In order to qualify, the work must be conducted for the advancement of scientific knowledge or for the purpose of achieving a technological advancement.  It is important to note that you do not have to achieve your goal in order to gain new knowledge. For example, if your work allowed you to understand that the idea you tested is not a solution for your situation, this can be considered new knowledge.  What’s important is that the knowledge gained advances the understanding of science or technology, not how the work advanced your corporation or business practices.

The work must be a systematic investigation or search that is carried out in a field of science or technology by means of experiment or analysis.  A systematic investigation or search refers to how SRED work is carried out. It is more than just having a systematic approach to your work or using established techniques or protocols.  A systematic investigation or search must include the following steps:

  • Defining a problem.
  • Advancing a hypothesis towards resolving that problem.
  • Planning and testing the hypothesis by experiment or analysis.
  • Developing logical conclusions based on the results.
  • The federal government will allow corporations  to claim an Investment Tax Credit (ITC) of 15% on eligible expenditures.  This ITC can be applied against the current year’s income tax or in some cases carried back to a previous tax year or forward to a future tax year.  However, some small business corporations may earn an ITC of 35% on eligible expenditures which may be fully refundable in the year.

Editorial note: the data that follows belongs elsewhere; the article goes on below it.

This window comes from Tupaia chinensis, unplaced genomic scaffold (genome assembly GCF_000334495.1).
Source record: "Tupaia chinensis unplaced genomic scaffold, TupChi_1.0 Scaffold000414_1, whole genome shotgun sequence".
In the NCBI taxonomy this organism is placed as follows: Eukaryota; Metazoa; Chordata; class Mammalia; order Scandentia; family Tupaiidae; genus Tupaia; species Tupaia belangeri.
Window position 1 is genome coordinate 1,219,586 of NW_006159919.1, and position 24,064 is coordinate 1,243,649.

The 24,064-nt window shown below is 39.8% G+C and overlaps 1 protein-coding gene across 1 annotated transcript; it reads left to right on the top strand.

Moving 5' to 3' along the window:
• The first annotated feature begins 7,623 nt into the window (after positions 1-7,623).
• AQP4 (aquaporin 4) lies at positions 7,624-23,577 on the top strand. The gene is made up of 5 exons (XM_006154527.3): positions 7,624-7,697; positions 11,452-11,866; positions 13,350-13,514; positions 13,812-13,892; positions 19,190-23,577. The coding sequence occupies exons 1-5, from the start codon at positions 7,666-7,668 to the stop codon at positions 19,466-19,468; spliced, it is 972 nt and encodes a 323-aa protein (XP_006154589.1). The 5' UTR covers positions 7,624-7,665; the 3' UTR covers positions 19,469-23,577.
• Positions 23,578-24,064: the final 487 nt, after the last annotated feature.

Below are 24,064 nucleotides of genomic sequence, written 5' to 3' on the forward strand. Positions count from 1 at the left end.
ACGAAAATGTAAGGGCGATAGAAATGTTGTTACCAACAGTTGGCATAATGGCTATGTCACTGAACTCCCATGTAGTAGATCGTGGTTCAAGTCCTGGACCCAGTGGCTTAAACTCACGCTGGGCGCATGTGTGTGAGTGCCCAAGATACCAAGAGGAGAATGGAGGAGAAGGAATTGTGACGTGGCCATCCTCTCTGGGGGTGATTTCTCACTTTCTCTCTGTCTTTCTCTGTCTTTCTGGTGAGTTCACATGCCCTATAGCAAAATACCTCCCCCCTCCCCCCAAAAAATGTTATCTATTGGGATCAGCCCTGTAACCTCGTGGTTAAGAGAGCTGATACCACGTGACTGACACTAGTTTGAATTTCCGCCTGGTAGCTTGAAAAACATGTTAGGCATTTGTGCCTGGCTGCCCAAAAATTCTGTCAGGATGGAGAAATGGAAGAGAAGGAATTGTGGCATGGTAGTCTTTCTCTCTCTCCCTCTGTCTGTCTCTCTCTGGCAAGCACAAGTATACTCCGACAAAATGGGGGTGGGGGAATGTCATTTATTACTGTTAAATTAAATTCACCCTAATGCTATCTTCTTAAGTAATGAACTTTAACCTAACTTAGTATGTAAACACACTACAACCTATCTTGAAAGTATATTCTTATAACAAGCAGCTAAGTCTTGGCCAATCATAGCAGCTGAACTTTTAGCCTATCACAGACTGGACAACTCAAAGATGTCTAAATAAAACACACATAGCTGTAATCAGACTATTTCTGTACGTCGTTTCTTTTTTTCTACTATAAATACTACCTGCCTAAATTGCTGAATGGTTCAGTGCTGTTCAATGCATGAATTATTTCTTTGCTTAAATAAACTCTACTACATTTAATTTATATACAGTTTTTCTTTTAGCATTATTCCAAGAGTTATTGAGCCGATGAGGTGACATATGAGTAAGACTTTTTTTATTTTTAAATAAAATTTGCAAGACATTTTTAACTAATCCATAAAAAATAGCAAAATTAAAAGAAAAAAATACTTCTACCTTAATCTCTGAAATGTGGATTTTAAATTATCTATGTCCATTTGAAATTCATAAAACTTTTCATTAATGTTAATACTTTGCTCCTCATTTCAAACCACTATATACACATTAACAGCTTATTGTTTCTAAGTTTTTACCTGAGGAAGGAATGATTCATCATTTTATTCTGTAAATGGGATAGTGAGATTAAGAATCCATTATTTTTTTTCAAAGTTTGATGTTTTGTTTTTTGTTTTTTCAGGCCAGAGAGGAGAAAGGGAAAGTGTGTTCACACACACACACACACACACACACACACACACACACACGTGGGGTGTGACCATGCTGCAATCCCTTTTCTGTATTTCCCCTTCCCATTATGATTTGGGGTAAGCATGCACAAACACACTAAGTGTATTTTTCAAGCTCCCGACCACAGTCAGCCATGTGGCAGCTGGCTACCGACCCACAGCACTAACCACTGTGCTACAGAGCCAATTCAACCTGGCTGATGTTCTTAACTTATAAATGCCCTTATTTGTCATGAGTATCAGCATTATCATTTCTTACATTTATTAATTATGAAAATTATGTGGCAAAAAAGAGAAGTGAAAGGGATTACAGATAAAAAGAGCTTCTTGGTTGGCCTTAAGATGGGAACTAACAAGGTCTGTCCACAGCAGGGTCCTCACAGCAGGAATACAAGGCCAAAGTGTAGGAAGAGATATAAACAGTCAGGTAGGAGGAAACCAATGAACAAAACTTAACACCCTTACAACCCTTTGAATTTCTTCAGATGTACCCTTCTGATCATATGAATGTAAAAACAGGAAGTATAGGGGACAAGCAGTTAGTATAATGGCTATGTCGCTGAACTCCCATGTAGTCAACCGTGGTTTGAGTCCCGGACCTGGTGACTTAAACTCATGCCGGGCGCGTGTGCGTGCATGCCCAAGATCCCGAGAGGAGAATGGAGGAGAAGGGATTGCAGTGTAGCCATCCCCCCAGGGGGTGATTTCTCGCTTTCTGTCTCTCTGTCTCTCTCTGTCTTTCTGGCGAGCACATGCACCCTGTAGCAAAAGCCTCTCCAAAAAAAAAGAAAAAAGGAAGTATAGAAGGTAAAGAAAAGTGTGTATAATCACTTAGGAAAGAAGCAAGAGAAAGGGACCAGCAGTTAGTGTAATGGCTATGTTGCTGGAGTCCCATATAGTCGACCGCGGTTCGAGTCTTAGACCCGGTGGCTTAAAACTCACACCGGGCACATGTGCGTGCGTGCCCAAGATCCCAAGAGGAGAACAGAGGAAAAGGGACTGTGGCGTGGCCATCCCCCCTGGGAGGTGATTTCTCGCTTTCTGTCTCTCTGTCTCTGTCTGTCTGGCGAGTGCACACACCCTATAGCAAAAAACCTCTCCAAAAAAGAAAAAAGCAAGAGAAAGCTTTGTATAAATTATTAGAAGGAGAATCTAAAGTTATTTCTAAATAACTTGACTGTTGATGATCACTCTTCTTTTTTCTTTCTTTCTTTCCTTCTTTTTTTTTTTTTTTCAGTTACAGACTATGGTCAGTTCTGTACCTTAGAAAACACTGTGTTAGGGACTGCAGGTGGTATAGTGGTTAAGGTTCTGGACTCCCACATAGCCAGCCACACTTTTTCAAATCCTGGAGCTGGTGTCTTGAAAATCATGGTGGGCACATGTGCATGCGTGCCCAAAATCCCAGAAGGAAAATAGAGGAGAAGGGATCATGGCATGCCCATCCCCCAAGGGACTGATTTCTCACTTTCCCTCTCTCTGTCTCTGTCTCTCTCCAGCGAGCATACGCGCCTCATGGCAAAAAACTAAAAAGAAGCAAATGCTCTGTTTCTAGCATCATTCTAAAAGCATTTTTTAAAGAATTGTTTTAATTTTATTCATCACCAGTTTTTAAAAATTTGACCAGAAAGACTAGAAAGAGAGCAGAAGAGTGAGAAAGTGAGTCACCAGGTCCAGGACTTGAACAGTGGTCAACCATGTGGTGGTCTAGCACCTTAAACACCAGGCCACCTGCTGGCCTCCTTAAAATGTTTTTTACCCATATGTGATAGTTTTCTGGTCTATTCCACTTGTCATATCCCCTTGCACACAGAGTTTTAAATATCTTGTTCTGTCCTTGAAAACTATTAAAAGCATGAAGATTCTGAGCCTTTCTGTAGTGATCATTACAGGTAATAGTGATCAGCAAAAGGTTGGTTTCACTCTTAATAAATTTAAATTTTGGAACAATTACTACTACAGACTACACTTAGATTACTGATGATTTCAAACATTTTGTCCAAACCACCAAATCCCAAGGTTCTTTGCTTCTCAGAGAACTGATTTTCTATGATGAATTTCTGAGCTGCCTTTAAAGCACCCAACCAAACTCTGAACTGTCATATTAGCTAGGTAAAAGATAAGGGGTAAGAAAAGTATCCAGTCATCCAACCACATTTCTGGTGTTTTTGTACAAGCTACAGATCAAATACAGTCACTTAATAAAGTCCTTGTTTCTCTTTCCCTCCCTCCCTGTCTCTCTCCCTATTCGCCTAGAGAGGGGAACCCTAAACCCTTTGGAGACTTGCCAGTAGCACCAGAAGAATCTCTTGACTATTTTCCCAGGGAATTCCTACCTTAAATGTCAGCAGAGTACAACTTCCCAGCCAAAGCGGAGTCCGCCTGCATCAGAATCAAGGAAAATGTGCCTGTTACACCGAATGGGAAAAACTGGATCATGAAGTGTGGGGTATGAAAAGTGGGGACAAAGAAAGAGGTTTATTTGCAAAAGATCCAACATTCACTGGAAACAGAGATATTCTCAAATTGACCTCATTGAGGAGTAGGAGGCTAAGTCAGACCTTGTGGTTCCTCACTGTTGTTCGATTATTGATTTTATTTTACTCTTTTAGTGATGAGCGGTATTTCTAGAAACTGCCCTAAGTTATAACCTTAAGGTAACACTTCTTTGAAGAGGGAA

• Eligible expenditures include:
  • Canadian wages and salaries.
  • An overhead calculation.
  • Canadian R&D-related contracts.
  • Materials.
  • Payments made to eligible research institutions.

The province of Ontario also provides additional incentives to corporations carrying out SRED activities in the province.  Certain small business corporations can earn a refundable Ontario Innovation Tax Credit (OITC) of 8% on eligible expenditures.  In addition, the Ontario Research and Development Tax Credit (ORDTC) is available. It is a 3.5% non-refundable tax credit based on eligible expenditures incurred by a corporation in a tax year.

It is important to note that the deadline to file a SRED claim on your tax return is eighteen months after your taxation year.

So If you haven’t considered SRED, it may be worthwhile to do so.

Operating Costs: Ways Companies Can Reduce the Expenses

Organizations can fulfill their needs and position themselves for success while keeping operating expenses low by outsourcing non-core functions such as information technology, human resources, and financial accounting.

In this article from RSM Canada, they explore some of the ways that companies can reduce operating expenses while still capturing market growth.